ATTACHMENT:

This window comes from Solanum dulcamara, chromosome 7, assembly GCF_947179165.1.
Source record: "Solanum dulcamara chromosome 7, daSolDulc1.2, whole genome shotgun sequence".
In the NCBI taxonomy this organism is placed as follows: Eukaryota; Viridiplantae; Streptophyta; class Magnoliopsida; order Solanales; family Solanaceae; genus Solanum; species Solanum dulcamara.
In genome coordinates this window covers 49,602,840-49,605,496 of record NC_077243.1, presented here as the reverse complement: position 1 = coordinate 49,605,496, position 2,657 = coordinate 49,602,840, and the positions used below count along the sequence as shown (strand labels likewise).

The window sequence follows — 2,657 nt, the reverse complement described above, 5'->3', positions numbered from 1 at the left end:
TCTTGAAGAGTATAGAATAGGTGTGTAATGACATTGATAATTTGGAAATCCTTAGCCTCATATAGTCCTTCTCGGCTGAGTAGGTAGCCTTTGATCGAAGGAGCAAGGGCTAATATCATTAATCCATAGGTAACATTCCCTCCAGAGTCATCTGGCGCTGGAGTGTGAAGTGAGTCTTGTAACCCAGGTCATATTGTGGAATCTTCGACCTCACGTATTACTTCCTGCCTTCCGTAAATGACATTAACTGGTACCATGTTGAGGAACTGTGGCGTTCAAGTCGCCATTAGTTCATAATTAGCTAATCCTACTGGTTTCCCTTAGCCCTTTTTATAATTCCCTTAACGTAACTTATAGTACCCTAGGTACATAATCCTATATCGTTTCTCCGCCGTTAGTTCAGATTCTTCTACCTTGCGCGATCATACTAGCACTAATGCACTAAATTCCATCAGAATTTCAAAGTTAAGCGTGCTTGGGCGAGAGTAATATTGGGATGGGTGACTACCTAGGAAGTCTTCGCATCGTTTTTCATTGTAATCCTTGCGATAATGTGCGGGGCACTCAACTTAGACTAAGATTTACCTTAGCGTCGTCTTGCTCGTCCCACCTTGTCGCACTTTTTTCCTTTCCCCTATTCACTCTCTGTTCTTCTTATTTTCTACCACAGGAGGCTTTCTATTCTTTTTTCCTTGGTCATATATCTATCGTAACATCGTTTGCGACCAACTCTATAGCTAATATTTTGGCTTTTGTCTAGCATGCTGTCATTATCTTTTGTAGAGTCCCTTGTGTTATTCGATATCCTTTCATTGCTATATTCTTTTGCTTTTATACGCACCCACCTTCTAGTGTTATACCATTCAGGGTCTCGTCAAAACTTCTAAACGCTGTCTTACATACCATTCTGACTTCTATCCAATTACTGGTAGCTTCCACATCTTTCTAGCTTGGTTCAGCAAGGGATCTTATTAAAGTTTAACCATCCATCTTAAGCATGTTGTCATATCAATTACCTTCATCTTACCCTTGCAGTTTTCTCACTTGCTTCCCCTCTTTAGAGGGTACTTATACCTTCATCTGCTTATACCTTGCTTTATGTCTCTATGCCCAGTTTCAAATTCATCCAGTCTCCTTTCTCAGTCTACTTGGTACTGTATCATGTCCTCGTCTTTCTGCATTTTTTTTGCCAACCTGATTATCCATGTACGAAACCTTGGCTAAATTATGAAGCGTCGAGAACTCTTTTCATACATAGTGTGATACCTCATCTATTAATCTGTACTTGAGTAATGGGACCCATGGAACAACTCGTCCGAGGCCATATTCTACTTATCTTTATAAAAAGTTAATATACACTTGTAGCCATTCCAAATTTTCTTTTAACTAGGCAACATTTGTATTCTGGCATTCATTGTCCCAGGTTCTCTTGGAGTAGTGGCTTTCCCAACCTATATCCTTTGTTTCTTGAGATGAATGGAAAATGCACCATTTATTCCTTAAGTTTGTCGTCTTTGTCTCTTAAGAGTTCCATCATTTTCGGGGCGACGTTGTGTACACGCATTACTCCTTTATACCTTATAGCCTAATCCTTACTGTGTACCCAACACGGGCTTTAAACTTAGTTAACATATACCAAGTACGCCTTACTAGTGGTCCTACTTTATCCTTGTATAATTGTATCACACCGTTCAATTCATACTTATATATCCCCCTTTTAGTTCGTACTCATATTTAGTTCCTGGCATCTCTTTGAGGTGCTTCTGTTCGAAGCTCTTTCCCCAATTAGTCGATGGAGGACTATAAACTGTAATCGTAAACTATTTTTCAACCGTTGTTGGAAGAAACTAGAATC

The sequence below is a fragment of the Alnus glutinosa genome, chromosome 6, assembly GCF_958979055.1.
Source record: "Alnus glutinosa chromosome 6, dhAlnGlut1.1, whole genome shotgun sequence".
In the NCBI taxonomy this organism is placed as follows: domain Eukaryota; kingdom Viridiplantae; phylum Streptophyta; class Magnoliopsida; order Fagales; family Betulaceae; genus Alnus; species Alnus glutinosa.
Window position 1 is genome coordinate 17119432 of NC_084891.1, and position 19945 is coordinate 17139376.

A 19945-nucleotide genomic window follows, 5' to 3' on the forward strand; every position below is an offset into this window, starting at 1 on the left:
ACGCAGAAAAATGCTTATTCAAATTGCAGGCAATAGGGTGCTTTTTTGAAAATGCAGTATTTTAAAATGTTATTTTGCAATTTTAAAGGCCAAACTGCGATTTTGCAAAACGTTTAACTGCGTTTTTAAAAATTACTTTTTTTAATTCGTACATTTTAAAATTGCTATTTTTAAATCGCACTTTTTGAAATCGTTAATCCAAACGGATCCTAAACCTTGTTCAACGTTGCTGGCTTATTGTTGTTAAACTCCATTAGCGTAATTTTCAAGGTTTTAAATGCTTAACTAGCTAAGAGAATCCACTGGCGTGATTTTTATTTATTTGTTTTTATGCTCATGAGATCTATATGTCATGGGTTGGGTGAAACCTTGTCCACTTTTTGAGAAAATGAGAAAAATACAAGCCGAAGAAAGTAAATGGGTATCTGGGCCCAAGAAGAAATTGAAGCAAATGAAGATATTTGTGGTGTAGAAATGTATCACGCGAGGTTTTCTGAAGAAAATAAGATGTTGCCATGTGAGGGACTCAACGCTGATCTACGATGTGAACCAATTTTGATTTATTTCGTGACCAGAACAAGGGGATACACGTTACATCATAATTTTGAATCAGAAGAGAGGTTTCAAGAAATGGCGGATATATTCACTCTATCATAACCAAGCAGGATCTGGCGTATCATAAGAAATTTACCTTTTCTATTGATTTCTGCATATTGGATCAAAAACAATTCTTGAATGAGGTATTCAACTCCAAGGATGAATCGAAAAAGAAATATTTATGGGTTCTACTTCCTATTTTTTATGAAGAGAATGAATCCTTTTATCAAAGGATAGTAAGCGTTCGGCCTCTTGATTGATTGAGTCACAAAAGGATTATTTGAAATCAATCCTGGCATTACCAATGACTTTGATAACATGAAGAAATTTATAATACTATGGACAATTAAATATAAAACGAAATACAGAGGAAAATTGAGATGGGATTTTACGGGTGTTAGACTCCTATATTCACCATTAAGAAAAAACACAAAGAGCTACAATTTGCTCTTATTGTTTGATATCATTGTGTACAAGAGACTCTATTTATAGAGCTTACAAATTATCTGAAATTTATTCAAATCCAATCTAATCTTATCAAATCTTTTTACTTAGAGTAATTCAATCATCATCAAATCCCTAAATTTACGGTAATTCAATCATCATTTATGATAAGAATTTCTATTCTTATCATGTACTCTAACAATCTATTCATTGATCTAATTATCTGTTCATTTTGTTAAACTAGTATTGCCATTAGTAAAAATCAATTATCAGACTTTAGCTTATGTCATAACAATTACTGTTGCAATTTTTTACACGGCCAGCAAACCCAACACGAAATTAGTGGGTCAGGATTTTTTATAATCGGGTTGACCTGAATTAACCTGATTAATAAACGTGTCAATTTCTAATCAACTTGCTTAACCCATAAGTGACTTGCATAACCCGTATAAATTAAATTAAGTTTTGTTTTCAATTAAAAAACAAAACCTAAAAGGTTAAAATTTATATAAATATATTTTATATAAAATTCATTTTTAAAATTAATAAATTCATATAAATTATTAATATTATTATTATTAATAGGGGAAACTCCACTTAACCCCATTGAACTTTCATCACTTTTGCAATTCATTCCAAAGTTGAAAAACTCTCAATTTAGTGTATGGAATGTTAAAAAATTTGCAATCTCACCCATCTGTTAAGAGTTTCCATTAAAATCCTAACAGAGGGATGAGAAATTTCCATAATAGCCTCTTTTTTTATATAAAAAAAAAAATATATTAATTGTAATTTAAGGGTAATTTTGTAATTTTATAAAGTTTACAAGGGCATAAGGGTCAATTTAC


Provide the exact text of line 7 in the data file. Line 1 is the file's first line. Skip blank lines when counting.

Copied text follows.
The sequence below is a fragment of the Alnus glutinosa genome, chromosome 6, assembly GCF_958979055.1.